Sixty-nine patients with a diagnosis of acute myocarditis after COVID-19 vaccination who had presented between March 2021 and June 2021 were submitted from 16 institutions. Six patients were excluded with a possible concurrent acute infection that could have caused the myocarditis. Sixty-three patients with a mean age of 15.6 ± 1.8 years (range 12–20 years) were included. Thirty-one patients (49%) were in the 12- to 15-year-old age group. Fifty-eighty patients (92%) were male. Forty-three patients (68%) were White, 9 (14%) were Hispanic, 3 (5%) were of Asian American descent, 2 (3%) reported as “other,” and 6 (10%) were unreported. All patients had been previously healthy before receiving the vaccine, without any viral prodrome. None of the patients had a history of or reactions to previous vaccines. Fifty-five (87%) had no significant past medical history. Pertinent past medical history in 7 patients included a remote history of viral myocarditis in 2 patients and juvenile idiopathic arthritis, eosinophilic esophagitis, hyperlipidemia, irritable bowel syndrome, and Wolff-Parkinson-White syndrome in one each. One patient had a history of mild COVID-19 infection 6 months before his first dose of the vaccine, with no residual symptoms. There was a family history of viral myocarditis and Brugada syndrome in one patient each. Fifty-nine patients (94%) had received the Pfizer-BioNTech vaccine, and 4 (6%) had received the Moderna vaccine. All except for one patient presented after the second dose. The patient who presented after the initial dose had no known previous COVID-19 infection.

The mean onset of symptoms from the day of vaccination was 2.1 ± 1.3 days (range 0–7 days). Forty-five patients (71%) presented with symptoms within 2 days of receiving the vaccine. Predominant symptoms are summarized in Table 1. All patients displayed elevated serum troponin levels, and all but one had abnormal C-reactive protein levels. Approximately half of the patients had an elevated erythrocyte sedimentation rate (44%) and/or B-natriuretic peptide level (53%). Acute COVID-19 infection was ruled out on the basis of negative results on real-time reverse transcription polymerase chain reaction tests to detect SARS-CoV-2 in 56 patients (89%); the others were not tested. Past exposure to COVID-19 infection was ruled out on the basis of negative nucleocapsid antibody test results in 53 (84%) patients. Of these, 18 patients were positive for spike protein, suggesting an active immune response to the vaccine.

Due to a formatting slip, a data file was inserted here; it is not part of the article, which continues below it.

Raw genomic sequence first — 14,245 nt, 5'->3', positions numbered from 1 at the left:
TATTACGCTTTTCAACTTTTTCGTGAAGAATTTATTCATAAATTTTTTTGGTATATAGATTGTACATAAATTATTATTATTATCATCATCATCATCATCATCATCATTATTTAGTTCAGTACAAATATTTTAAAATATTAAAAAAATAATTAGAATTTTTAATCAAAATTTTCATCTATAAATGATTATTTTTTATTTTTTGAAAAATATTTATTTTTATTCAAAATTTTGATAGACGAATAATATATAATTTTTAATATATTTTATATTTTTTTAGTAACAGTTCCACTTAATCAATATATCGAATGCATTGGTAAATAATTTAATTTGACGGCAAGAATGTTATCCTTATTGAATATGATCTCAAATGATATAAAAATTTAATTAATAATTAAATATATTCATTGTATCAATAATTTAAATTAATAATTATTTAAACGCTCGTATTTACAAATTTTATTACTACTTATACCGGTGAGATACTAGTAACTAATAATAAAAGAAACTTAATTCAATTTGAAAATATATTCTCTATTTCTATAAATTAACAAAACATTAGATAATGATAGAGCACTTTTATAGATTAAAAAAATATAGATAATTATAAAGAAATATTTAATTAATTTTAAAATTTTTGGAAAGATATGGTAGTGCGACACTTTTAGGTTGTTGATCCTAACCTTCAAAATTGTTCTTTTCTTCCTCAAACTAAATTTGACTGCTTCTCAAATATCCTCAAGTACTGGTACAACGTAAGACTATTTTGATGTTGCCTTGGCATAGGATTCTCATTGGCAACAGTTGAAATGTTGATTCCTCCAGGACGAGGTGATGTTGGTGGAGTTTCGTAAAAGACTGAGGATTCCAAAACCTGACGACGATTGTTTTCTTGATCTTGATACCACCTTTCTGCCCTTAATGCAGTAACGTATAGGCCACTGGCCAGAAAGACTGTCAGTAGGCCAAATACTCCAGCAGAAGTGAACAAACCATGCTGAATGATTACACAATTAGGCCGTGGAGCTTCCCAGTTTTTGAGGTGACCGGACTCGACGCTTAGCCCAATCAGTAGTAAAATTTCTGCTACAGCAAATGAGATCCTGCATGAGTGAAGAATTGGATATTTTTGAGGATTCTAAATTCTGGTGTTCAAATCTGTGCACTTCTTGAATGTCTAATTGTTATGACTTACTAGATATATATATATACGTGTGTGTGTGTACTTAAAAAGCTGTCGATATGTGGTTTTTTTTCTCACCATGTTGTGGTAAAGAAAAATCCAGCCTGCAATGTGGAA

TABLE 1

Clinical Characteristics in Children and Young Adults with Myocarditis After COVID-19 Vaccination

CharacteristicOverall (N = 63)12–15 y (n = 31)16–20 y (n = 32)P
Age, y 15.6 ± 1.8 (12–20) 14.4 ± 1.1 16.9 ± 1.0 — 
Height, cm 172 ± 11 169 ± 11 176 ± 10 .01 
Wt, kg 73.3 ± 19.4 67.5 ± 16.6 79 ± 20.5 .02 
BSA, m2 1.86 ± 0.30 1.77 ± 0.30 1.95 ± 0.30 .008 
Male sex, n (%) 58 (92) 27 (87) 31 (97) .16 
Second dose, n (%) 62 (98) 30 32 .32 
Days from recent vaccination to symptoms onset 2.1 ± 1.3 (0–7) 1.9 ± 0.9 (1–3) 2.3 ± 1.7 (0–7) .15 
Symptoms, n (%)     
 Onset <2 d since vaccination 45 (71) 22 (71) 23 (72) .94 
 Fever (≥100.4°F) 28 (44) 13 (42) 15 (47) .70 
 Shortness of breath 22 (35) 9 (29) 13 (41) .34 
 Chest pain 63 (100) 31 (100) 32 (100) .98 
 Nausea or emesis 15 (24) 7 (23) 8 (25) .82 
 Headache 16 (25) 7 (23) 9 (28) .62 
 Fatigue, myalgias, or arthralgias 24 (38) 8 (26) 16 (50) .05 
Laboratory values     
 Troponin, ng/mL 8.8 ± 9.1 7.7 ± 8.4 9.9 ± 9.9 .34 
 C-reactive protein, mg/L 37 ± 35 28 ± 23 46 ± 43 .05 
 BNP, pg/mL 94 ± 147 109 ± 168 68 ± 107 .50